Halfway is known for engaging live performances. How do you prepare for your shows, and what can fans expect from your upcoming tour with Melbourne’s The Wreckery?
J: The Halfway set at the moment has songs on it from all of our records. We try to represent each one if we can. I guess if you have the key couple of songs from each of seven records you soon get a set together. Preparation has been happening over the past couple of weeks at our rehearsal room (The Halfway House in Lutwyche). It’s a pretty simple process. We just rehearse the set in order to see what works, with say four or five extra songs so that we can mix it up if we want to. Some of the songs are played as per the record & others we have changed the attack to make them more interesting in a live setting.
As a band with a strong local identity, how do you balance appealing to both Australian and international audiences with your music and live shows?
J: We try not to think about what other people will like when we make records because we are trying to make them for us first. If we like it we make it.….As for overseas shows, we don’t play them that often. Only a handful in the states and UK. From my experience playing live, it is generally a good idea to take the crowd and environment into consideration. Sometimes we will change the setlist depending on the crowd and the room. I can’t remember what our setlist was like in Nashville but I would assume it was mostly pretty up tempo stuff as we were mainly playing the bars / small clubs around town (The 5 Spot / The Basement etc). If you are playing a noisy bar, more rock songs to kill the bar chat & general noise can be a good idea….in a theatre setting maybe play more ballads as people are usually there to listen. These upcoming shows will be a mix. The Old Museum in Brisbane for instance is a beautiful room. People are there to listen & watch. My first concern would be mainly just making sure we are playing well. Secondly playing songs people are keen to hear. Recently we we put up a song request thread on social media to get a gauge of what people wanted to hear. We are usually pretty open to suggestions.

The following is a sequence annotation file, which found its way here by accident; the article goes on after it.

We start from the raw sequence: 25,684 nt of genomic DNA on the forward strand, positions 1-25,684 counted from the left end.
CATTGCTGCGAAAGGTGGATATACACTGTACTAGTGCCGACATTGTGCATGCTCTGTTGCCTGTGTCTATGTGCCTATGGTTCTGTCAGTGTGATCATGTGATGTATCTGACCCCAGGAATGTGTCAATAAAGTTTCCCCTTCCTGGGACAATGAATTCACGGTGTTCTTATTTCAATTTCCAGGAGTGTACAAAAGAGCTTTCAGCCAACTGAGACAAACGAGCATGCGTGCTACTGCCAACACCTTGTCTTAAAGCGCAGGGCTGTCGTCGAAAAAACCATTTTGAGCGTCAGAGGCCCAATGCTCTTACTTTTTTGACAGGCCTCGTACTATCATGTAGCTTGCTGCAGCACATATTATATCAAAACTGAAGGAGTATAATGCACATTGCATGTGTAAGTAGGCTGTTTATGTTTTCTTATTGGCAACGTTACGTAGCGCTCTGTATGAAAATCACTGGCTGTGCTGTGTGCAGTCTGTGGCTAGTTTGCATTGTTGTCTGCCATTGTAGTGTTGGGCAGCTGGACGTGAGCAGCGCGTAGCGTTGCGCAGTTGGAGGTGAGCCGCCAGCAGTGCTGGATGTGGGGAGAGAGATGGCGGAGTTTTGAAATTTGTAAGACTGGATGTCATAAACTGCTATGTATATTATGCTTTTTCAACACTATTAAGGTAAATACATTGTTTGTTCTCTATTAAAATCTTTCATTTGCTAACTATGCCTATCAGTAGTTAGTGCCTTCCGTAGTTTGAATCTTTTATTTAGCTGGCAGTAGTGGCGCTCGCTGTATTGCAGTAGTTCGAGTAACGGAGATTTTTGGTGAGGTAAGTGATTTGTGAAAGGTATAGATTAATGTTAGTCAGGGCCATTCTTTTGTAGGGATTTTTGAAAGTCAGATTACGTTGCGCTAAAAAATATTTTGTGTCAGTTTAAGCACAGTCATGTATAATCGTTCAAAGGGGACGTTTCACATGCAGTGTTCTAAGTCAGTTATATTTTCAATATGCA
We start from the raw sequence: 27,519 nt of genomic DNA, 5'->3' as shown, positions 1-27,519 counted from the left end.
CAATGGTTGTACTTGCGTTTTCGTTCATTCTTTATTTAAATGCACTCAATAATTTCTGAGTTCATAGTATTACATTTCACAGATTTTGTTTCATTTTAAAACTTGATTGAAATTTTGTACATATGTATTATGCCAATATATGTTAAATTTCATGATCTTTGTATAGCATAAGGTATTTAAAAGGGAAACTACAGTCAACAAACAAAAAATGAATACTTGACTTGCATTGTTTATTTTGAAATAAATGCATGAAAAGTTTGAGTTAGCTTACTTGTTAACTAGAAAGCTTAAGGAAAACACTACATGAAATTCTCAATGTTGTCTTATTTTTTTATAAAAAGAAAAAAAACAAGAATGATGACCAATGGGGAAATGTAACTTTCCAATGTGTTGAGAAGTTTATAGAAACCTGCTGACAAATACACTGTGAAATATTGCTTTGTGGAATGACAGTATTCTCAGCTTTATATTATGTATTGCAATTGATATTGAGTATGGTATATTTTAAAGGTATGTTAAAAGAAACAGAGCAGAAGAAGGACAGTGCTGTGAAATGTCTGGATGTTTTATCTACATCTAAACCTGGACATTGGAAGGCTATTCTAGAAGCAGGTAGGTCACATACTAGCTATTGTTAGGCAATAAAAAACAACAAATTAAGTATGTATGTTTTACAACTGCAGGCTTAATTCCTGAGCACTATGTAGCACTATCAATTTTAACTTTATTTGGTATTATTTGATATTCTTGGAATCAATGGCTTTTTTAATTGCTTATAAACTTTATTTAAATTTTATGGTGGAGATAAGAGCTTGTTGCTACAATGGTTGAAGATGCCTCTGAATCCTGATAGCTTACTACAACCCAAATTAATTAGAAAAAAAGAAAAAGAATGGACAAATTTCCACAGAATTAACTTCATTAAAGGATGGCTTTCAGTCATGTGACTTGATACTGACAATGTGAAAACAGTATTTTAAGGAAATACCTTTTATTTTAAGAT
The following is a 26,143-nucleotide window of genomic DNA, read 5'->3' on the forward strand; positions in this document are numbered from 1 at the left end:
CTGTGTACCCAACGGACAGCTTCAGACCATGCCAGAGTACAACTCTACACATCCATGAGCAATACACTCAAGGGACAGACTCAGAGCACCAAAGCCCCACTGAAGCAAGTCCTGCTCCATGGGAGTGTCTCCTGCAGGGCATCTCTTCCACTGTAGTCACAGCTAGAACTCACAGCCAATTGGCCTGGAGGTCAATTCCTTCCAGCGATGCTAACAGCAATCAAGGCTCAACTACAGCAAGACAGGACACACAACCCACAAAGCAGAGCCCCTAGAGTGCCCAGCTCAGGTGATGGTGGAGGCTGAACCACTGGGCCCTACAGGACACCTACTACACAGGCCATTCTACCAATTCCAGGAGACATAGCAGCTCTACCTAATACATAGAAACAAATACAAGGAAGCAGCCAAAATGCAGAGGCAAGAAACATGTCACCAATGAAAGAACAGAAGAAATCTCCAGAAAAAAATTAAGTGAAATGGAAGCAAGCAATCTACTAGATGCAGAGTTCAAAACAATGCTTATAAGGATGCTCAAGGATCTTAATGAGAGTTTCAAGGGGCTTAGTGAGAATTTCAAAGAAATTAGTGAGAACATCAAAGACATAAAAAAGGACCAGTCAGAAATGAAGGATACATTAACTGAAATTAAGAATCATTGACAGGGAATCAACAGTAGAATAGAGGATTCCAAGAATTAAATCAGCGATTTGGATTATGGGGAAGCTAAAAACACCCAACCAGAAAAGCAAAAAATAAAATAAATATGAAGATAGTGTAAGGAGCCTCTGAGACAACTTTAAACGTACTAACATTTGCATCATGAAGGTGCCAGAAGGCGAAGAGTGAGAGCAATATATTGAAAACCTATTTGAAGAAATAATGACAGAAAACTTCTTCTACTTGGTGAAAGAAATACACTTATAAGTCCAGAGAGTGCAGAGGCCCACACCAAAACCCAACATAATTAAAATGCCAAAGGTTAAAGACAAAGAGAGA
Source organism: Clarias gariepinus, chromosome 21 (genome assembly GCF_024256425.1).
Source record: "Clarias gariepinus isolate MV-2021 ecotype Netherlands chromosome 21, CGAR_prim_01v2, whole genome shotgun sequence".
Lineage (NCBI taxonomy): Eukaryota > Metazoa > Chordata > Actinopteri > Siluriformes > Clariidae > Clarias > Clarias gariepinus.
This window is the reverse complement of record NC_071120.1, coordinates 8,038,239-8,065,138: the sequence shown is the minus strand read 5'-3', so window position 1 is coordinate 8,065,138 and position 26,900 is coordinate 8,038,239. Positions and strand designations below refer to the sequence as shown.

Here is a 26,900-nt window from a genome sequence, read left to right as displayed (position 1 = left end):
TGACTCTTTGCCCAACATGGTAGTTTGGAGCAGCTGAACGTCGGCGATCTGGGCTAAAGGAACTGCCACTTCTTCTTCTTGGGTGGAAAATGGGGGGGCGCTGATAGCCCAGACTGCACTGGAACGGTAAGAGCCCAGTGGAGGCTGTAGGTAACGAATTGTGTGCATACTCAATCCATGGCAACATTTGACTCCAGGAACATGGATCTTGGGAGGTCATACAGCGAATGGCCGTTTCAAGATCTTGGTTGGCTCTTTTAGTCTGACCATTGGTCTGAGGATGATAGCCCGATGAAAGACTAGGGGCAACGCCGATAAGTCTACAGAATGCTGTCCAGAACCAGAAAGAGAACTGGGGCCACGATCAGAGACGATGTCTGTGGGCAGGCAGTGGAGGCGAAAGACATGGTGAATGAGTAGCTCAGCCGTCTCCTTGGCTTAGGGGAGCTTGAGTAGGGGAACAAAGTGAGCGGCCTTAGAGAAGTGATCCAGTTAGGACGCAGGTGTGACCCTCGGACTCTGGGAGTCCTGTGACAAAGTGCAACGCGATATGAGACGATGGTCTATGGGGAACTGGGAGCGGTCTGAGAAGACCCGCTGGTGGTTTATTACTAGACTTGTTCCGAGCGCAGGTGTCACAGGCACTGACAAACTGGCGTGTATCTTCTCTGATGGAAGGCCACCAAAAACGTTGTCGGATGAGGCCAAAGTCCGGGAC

Halfway has persevered through the challenges faced by independent artists. What advice would you offer to emerging local musicians looking to establish themselves in the industry?
J: As you say we have persevered through the years. We decided early on we wanted to do this for a long time and we have been fortunate that it has worked out that way. Most of that is due to the fact that the band members are very committed. Not just to music but to each other. I would say from our point of view we have ignored the music industry and just concentrated on doing our work. Halfway is pretty much a music appreciation society, we love listening to it and making it so when all else fails we go back to our default setting which is just make the next record. So I guess the advice from a band like us would be to would be try and ignore the noise & keep working at your craft and keep trying to get better. Music is enormous. You can never work it all out. Even Bob Dylan is learning new stuff every day.
Join us and delve into the songwriting brilliance that has solidified Halfway’s place as legends of the Australian music industry when they co-headline with fellow icons The Wreckery on their East Coast Tour:
Sat 17 Feb 2024 – The Great Club, Marrickville, Sydney – Tickets
Sat 24 Feb 2024 – Northcote Social Club, Melbourne – Tickets
Sat 2 Mar 2024 – The Old Museum, Brisbane – Tickets
The Wreckery also play Theatre Royal in Castlemaine, Friday February 23 with support from Dead Rodeo – TICKETS
Thanks to Dave Laing Publicity